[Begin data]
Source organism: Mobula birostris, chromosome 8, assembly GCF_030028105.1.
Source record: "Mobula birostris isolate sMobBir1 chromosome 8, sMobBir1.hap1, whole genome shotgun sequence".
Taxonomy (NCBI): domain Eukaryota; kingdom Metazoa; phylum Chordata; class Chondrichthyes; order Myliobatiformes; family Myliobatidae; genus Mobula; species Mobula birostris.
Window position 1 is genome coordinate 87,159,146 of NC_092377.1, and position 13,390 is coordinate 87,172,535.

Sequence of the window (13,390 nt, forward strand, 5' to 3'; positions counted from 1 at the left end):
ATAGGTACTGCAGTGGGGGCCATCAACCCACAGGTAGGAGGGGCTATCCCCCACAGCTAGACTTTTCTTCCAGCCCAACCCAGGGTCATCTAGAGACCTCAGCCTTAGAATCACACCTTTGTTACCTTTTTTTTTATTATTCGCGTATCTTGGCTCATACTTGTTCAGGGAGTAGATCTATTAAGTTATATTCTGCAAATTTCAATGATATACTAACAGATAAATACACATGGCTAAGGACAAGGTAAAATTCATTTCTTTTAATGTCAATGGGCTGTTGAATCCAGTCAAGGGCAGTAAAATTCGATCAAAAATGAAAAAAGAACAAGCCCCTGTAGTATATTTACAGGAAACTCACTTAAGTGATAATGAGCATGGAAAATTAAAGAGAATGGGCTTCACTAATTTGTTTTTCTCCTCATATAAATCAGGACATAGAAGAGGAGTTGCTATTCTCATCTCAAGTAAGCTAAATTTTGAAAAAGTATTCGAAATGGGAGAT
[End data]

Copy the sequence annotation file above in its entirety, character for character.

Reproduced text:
Source organism: Mobula birostris, chromosome 8, assembly GCF_030028105.1.
Source record: "Mobula birostris isolate sMobBir1 chromosome 8, sMobBir1.hap1, whole genome shotgun sequence".
Taxonomy (NCBI): domain Eukaryota; kingdom Metazoa; phylum Chordata; class Chondrichthyes; order Myliobatiformes; family Myliobatidae; genus Mobula; species Mobula birostris.
Window position 1 is genome coordinate 87,159,146 of NC_092377.1, and position 13,390 is coordinate 87,172,535.

Sequence of the window (13,390 nt, forward strand, 5' to 3'; positions counted from 1 at the left end):
ATAGGTACTGCAGTGGGGGCCATCAACCCACAGGTAGGAGGGGCTATCCCCCACAGCTAGACTTTTCTTCCAGCCCAACCCAGGGTCATCTAGAGACCTCAGCCTTAGAATCACACCTTTGTTACCTTTTTTTTTATTATTCGCGTATCTTGGCTCATACTTGTTCAGGGAGTAGATCTATTAAGTTATATTCTGCAAATTTCAATGATATACTAACAGATAAATACACATGGCTAAGGACAAGGTAAAATTCATTTCTTTTAATGTCAATGGGCTGTTGAATCCAGTCAAGGGCAGTAAAATTCGATCAAAAATGAAAAAAGAACAAGCCCCTGTAGTATATTTACAGGAAACTCACTTAAGTGATAATGAGCATGGAAAATTAAAGAGAATGGGCTTCACTAATTTGTTTTTCTCCTCATATAAATCAGGACATAGAAGAGGAGTTGCTATTCTCATCTCAAGTAAGCTAAATTTTGAAAAAGTATTCGAAATGGGAGAT